The Board of Fisheries’ main role is to conserve and develop the fishery resources of the state by developing targets and tools for the Department of Fish and Game to use in managing Alaska’s fish resources.
In February 2020, the Board met in Anchorage to revisit regulations for Upper Cook Inlet – including the Kasilof River, the Kenai River, and Mat-Su valley rivers and streams.
Since 1984, KRSA has been a leading advocate for fisheries conservation in Alaska, working diligently to ensure Alaskans’ recreational fishing rights are protected and the fisheries are healthy for generations to come. This work continued with the proposals KRSA submitted and worked on during the February, 2020 Upper Cook Inlet meeting. A brief summary of the outcomes of these proposals is listed below or view the report here.
The Board adopted an amended version of KRSA’s proposal with substantial conservation benefits for this iconic run during periods of low abundance. The plan adopted was the product of extensive negotiations among affected user groups.
The plan protects the fish first, and provides some level of stability and predictability for both sport and commercial fisheries. The plan shares the work of conservation among fisheries by requiring paired restrictions in both the in-river and commercial sectors.
Elements of the revised plan include:
Optimum Escapement Goal – The OEG increases the Kenai River late-run king escapement goal that the Department of Fish and Game (ADF&G) manages towards. Moving away from managing to the low end of goal range and back toward the middle of the escapement goal range will help avoid years like 2019 where the goal was missed. This allows the fishery to realize the future benefits of higher escapements. The OEG moves toward management for consistently higher numbers based on maximum sustained recruitment – a better standard for a sport fishery than simple maximum sustained yield. Higher returns will be good for every fishery.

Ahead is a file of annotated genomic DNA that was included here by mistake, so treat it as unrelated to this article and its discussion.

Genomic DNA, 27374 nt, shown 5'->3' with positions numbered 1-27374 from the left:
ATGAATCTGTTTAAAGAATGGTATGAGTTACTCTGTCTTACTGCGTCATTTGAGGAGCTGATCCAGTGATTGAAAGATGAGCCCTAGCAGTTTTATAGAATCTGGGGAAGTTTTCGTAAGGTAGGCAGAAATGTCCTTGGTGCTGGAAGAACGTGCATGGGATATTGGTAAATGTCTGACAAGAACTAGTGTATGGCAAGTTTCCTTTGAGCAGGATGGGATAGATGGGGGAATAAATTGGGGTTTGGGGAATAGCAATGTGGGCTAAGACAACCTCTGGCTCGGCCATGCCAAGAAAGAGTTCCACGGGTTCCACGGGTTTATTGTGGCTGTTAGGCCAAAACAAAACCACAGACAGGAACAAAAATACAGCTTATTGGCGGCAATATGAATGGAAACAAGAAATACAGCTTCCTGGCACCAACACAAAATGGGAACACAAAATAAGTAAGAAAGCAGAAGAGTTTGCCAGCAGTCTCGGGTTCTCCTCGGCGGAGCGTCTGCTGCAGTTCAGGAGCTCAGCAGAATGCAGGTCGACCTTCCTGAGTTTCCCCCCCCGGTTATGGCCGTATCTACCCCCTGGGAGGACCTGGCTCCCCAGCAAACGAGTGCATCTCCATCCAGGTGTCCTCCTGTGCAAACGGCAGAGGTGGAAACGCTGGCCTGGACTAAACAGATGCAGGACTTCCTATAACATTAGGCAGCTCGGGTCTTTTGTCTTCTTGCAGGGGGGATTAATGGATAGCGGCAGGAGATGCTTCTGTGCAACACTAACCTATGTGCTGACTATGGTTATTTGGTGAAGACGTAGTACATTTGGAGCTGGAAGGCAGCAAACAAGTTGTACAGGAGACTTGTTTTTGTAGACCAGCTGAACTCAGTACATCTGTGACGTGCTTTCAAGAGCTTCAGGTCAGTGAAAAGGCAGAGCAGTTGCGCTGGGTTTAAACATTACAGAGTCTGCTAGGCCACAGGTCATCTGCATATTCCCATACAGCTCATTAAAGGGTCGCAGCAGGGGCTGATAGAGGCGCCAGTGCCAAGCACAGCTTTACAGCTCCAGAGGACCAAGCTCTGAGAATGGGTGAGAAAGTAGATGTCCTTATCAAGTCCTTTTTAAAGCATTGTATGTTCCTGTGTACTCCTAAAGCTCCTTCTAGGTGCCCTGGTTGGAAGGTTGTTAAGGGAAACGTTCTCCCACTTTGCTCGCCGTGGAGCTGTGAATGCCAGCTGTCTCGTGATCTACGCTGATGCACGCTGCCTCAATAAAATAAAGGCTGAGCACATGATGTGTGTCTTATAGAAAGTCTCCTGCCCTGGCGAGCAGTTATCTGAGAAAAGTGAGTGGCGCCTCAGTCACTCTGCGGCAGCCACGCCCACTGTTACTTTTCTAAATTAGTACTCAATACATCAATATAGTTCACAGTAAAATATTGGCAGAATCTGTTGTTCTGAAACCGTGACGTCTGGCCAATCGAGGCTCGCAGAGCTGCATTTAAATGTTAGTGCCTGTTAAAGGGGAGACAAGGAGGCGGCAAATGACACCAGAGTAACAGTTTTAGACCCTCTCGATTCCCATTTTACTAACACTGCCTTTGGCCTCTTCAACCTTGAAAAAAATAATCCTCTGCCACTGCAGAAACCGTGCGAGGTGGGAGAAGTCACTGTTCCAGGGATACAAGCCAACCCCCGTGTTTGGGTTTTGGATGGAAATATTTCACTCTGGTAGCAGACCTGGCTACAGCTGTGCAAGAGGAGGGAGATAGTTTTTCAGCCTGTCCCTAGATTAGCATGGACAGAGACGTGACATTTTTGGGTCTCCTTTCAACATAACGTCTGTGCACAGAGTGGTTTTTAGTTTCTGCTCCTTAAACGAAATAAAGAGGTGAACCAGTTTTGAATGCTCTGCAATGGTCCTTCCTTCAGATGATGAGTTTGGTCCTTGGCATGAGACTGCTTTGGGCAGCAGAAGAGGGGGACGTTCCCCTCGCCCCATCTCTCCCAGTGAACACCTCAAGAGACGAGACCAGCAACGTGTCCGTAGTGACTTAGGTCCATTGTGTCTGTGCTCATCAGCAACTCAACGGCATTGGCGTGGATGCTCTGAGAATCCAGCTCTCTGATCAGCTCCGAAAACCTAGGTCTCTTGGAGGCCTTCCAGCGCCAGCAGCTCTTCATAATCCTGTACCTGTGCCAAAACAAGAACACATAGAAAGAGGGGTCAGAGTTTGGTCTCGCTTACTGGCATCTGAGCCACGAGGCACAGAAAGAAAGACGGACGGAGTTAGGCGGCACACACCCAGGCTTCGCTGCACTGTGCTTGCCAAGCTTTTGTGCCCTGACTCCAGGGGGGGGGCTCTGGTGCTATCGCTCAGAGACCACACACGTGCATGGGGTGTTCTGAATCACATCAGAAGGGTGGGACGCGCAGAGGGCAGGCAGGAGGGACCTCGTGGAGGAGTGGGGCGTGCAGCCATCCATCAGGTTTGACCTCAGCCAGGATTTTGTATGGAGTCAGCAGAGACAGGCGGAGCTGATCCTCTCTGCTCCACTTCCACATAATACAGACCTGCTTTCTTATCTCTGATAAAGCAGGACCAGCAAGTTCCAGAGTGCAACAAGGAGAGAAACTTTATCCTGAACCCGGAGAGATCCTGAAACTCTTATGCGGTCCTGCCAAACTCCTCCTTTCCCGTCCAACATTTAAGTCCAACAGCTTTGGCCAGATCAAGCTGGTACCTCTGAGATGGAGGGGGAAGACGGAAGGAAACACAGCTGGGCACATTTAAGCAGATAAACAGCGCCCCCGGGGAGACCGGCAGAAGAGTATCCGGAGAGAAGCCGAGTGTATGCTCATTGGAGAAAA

Protections over the entire length of the run – This plan extends the paired restrictions from a focus only on July. Restrictions may begin as early as June 20th, coinciding with the Kasilof setnet fishery, and extend into August. Earlier restrictions will help pass more kings and sockeye into the rivers in the initial stages of the runs, which should preserve management flexibility later. An extension of restrictions into August avoids the situation where the in-river fisheries are restricted all year but then the setnet fishery gets liberalized in August.
The plan only allows for a return to normal management in August when the king OEG is achieved – this means fish counted in-river, not just projected in-river. Because kings will continue to pass the counter after this point, this conservative standard encourages the total escapement of kings to be within the range of the OEG.
Shallow Nets – This plan incentivizes (and may require) commercial setnet fishers to use shallow (29 vs. 45 mesh) nets at all times under paired restrictions. There is strong evidence that shallow nets will reduce king catches and increase selectivity for sockeye.
600 ft set net fishery exemption from hour restrictions – The plan allows for additional fishing time inside 600 ft of the beach with shallow nets – these hours are exempt from the paired hourly restrictions. The 600 ft requirement substantially reduces set net effort as only a portion of sites are within this area and much of the area is dry on the low tide.
East Forelands inclusion – At the 2017 Board meeting, the East Forelands setnet fishery north of the Kenai River was exempted from paired restrictions based on arguments that king catches were low in this area. This exemption was rescinded in the revised 2020 plan.
Kasilof Special Harvest Area inclusion – The Kasilof Special Harvest Area is now subject to hour limitations in the paired restrictions where previously it was not. This area at the mouth of the Kasilof River was historically commercially fished only when Kasilof sockeye goals were likely to be exceeded.
<34” sport fishery retention – This option was added by the plan to the management toolbox. It is designed to allow some retention of small fish under some conditions as an intermediate step between all-size-retention and catch-and-release only. The plan allows for a paired 36 hours of set net fishing time – intermediate between 48 and 24 hours in the previous plan. This change is bundled with the net depth restriction.
Related actions which also affect the east side set net fishery: